When you do this, you will notice your lines of code increases pretty fast!
Next week, we will learn how use conditions (if statements) and in general, how creating our own functions (reusable code) greatly helps in making us 'code-efficient'
A block of code is a grouped set of programming statements. We first saw this when we used the 'for' loop in our turtle program:
"If you eat your vegetables, then you can have dessert" -a condition statement.
We reviewed list: how to make them, what we can do with them and what they are for. Lists can easily be manipulated by using a few functions.
season_list = ['Fall', 'Winter', 'Spring']
Lists are 0-based
So that means Winter is 1, and Spring is 2.
The append function can add items to a list.
When I type
del season_list this will delete Spring, our item in index position two. The
del is short for delete.
We can also replace items in a list and join two different lists. Bottom line, lists can be manipulated!
You probably have noticed, working with maps is similar to working with lists and tuples; however, you cannot join maps with the plus operator (+), if you try, you'll get an error message. This feature differs from lists; in that, you can join two different lists using '+'.
To recap, Python uses strings to store text. Lists and tuples are used to handle multiple items. Items in lists can be changed, and you can join one list to another list, but values in a tuple cannot be changed. We can use maps to store values with keys that identify them. If you were asked what things the company, BIC manufactures, you could search or scan the list to find out. What if the list contained hundreds or even thousands of different items? That could take up a lot of time! By putting items in map (that has the company name as the key and what they make as the value); instead of a list, we can use the key ('BIC') to find that value.
Create a map in Python that categorizes something you collect. For instance, if you have a collection of music, like CDs (this example could be too old!), you categorize starting with the key as the artist name. Then, the value could be the albums or genre of music. Or vice versa. Essentially creating a dictionary.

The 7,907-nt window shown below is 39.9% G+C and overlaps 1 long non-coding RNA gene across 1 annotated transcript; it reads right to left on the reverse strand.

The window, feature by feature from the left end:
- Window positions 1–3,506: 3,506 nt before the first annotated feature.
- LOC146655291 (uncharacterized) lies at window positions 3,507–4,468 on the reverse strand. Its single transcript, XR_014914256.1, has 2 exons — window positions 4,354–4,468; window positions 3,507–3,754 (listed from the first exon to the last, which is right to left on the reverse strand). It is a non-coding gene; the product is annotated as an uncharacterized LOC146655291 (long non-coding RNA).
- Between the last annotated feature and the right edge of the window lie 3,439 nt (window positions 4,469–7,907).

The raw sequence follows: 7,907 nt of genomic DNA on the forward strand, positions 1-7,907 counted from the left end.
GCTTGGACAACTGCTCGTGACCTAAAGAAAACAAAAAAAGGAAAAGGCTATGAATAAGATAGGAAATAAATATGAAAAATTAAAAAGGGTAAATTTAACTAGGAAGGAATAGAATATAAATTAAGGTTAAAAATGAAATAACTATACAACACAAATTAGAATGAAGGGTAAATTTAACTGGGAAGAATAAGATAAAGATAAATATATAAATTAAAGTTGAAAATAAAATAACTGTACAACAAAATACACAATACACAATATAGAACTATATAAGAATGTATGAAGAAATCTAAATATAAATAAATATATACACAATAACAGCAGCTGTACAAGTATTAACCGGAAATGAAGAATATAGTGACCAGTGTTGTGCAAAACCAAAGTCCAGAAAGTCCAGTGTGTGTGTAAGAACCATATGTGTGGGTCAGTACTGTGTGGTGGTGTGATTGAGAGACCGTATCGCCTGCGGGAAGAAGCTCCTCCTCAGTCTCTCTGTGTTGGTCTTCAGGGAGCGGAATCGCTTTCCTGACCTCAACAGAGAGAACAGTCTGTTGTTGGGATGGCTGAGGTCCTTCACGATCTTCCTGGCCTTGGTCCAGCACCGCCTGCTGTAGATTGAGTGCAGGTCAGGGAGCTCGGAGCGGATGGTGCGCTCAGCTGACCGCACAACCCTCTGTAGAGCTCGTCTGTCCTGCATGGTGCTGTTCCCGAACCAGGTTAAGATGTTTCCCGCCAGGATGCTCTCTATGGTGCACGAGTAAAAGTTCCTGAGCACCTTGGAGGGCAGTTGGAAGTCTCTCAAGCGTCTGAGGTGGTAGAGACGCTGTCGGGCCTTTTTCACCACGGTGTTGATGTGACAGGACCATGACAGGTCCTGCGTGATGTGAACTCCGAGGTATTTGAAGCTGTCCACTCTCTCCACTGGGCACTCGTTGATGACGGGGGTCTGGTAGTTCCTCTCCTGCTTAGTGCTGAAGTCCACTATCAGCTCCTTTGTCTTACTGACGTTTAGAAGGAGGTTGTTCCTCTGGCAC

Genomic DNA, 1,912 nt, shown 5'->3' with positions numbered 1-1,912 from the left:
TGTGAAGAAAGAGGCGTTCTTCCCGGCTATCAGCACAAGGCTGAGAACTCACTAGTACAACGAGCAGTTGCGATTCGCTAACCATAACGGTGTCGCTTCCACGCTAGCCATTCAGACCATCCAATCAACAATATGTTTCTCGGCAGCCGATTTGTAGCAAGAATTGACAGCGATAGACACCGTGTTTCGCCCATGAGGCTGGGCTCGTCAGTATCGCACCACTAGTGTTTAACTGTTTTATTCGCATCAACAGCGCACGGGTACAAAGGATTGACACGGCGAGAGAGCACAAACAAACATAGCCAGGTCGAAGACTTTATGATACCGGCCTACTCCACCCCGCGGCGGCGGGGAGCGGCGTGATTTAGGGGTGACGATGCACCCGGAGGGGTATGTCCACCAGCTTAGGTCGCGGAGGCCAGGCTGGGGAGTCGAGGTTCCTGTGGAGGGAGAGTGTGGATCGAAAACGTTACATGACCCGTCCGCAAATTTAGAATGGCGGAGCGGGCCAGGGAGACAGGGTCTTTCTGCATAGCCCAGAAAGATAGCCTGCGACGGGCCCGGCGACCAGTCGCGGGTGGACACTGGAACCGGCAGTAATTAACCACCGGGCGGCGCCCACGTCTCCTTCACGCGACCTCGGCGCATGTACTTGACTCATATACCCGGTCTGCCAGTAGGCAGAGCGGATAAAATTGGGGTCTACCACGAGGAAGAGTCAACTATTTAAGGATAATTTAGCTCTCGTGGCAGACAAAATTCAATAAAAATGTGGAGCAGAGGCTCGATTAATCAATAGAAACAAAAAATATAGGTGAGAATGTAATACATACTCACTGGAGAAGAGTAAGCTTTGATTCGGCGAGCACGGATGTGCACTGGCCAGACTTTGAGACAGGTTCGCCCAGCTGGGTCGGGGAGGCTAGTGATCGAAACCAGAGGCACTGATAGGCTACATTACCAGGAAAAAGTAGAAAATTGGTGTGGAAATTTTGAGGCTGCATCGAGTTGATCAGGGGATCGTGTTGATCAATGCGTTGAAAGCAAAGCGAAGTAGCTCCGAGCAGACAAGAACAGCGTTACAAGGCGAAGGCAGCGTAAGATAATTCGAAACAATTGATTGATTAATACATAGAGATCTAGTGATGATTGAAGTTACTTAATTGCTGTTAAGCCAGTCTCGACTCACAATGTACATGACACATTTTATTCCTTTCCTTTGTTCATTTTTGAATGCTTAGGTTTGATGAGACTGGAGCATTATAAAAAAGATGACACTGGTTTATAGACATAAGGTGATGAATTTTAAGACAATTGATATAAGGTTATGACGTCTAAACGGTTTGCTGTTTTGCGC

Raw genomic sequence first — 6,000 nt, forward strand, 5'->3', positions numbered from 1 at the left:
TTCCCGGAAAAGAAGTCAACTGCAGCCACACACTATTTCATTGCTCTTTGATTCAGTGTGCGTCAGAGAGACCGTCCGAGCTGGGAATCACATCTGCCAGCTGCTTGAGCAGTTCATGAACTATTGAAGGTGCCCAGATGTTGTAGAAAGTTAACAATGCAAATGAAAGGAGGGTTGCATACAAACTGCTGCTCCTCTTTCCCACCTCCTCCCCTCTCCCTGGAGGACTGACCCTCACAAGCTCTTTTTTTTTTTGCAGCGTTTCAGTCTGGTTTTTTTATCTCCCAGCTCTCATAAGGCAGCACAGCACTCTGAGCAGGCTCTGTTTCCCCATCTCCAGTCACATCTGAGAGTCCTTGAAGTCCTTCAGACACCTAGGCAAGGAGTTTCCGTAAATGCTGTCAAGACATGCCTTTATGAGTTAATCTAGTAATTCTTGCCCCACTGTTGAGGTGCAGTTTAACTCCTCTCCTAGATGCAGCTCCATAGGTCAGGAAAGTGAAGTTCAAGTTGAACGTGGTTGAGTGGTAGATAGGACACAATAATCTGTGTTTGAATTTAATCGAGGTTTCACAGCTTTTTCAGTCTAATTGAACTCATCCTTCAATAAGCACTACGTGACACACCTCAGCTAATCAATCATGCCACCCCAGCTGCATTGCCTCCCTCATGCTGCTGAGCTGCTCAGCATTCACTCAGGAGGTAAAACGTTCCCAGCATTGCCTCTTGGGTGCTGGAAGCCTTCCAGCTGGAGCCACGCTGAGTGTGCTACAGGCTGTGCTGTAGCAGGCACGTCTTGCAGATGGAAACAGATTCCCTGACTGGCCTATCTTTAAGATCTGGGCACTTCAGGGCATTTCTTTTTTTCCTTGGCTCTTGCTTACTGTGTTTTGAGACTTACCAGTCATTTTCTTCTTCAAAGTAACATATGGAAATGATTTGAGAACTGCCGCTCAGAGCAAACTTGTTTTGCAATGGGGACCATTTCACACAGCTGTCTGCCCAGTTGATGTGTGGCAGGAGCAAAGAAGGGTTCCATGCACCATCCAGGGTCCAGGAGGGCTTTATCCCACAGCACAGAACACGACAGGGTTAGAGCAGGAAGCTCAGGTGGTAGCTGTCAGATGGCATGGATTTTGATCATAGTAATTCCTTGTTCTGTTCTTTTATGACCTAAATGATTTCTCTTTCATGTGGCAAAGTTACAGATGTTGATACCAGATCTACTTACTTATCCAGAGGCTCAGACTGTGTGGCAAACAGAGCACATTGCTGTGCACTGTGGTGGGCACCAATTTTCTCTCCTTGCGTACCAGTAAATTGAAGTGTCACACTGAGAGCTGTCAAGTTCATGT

We will use what we have learned so far to create our very own Slack 'BOT'! Think of it as your own version of Apple's "Siri" or Amazon's "Alexa". This will be a project we will work on together as a team.
We started by individually creating our own command-response program. Here, we created commands that we'll give to our bot. These commands are created as separate variables that equal to a string. The string is what we will type into Slack, after we address our bot's name." In order for our bot to understand the commands, we defined a function to do just that. We can then use that function to have the bot handle each command we code for it to understand. To have the bot continuously await our input when we run the program, we used a 'while' loop.
Take a look at the gist:
Running this program, is basically running the bot solely within the environment of Pythonista. Next week, we will learn why we are using GitHub, how we can use GitHub (and a few other features) to create a bot we can interact with from anywhere, and not just during class!
Sign Up for GitHub! If you don't already have an account with GitHub, create one here. Once you have created your GitHub account. Message your GitHub username any of the instructors on Slack!
If you are not on Slack, check out Chris's blog about Slack here. At the end of the Slack blog, there is a link to more instructions with GitHub sign up.
Last week, within the local environment of each of our Python programs we wrote a 'looping' command-response program to mimic a bot. This helped prepare us for writing commands in Python for a Slackbot (named "Sirexa") running on a Raspberry Pi at the studio. We did this by contributing our code to a repository found on GitHub, called code_em. Think of a repository as a folder on the web containing directories(files). This directory has sub directories where each student can write Python commands inside of their own folder. For more on GitHub look to the Homeschool Computer Science Programming blog here, just scroll down to "Day Eight".
To make our changes to these files we used an app called Git2Go. Once a student created a command and response for that command (using condition statements, if and then) for the Slackbot to carry out, the process was kick-offed. Then (if the syntax checked out) after a few minutes, students could test out there commands by stating them to Sirexa in the Slack messaging app. For example, while in Slack, a student could type:
@Sirexa: what is your favorite snack? The Slackbot would then reply with the response the student programmed it to respond with; in this case,
Sirexa: electrons! The Raspberry Pi that "hosts" the Slackbot is connected to a breadboard, which has a temperature-humidity sensor (DHT22 sensor) and a few leds. With the right Python code, the bot can receive specific commands to return the temperature and humidity where the pi is located or turn on a specific led.
For example, a student could type
@Sirexa: blue led on and sirexa would respond with
ok and the blue led would turn on!
Check out Wray's deck offering more info. on the project and some of the process.
If you have your GitHub account, try creating commands and responses in your own directory at home. You can do this by cloning the repository to your computer and making the changes using Python or your favorite test editor and committing, then pushing those changes to the repository. Or, if you have not yet received/accepted an invitation to collaborate, you can "fork" the code_em project and do a pull request. Look to the blog on Slack and/or ask a question in the Slack team.